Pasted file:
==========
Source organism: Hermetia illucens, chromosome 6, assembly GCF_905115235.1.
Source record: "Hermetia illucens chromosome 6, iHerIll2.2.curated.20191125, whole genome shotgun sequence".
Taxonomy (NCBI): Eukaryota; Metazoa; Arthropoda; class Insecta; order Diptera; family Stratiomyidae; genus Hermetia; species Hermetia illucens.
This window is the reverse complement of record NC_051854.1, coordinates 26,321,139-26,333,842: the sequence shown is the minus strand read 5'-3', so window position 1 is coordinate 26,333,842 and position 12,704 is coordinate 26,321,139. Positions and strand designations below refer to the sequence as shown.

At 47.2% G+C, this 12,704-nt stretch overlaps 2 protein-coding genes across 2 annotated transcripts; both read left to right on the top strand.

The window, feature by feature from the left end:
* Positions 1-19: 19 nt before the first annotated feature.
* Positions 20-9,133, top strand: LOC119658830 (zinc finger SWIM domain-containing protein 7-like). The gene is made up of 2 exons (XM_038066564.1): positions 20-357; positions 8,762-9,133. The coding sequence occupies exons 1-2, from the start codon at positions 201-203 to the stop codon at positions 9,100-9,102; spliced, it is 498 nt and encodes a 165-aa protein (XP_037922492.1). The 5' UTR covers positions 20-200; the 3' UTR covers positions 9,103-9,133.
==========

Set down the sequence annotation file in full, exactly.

Source organism: Hermetia illucens, chromosome 6, assembly GCF_905115235.1.
Source record: "Hermetia illucens chromosome 6, iHerIll2.2.curated.20191125, whole genome shotgun sequence".
Taxonomy (NCBI): Eukaryota; Metazoa; Arthropoda; class Insecta; order Diptera; family Stratiomyidae; genus Hermetia; species Hermetia illucens.
This window is the reverse complement of record NC_051854.1, coordinates 26,321,139-26,333,842: the sequence shown is the minus strand read 5'-3', so window position 1 is coordinate 26,333,842 and position 12,704 is coordinate 26,321,139. Positions and strand designations below refer to the sequence as shown.

At 47.2% G+C, this 12,704-nt stretch overlaps 2 protein-coding genes across 2 annotated transcripts; both read left to right on the top strand.

The window, feature by feature from the left end:
* Positions 1-19: 19 nt before the first annotated feature.
* Positions 20-9,133, top strand: LOC119658830 (zinc finger SWIM domain-containing protein 7-like). The gene is made up of 2 exons (XM_038066564.1): positions 20-357; positions 8,762-9,133. The coding sequence occupies exons 1-2, from the start codon at positions 201-203 to the stop codon at positions 9,100-9,102; spliced, it is 498 nt and encodes a 165-aa protein (XP_037922492.1). The 5' UTR covers positions 20-200; the 3' UTR covers positions 9,103-9,133.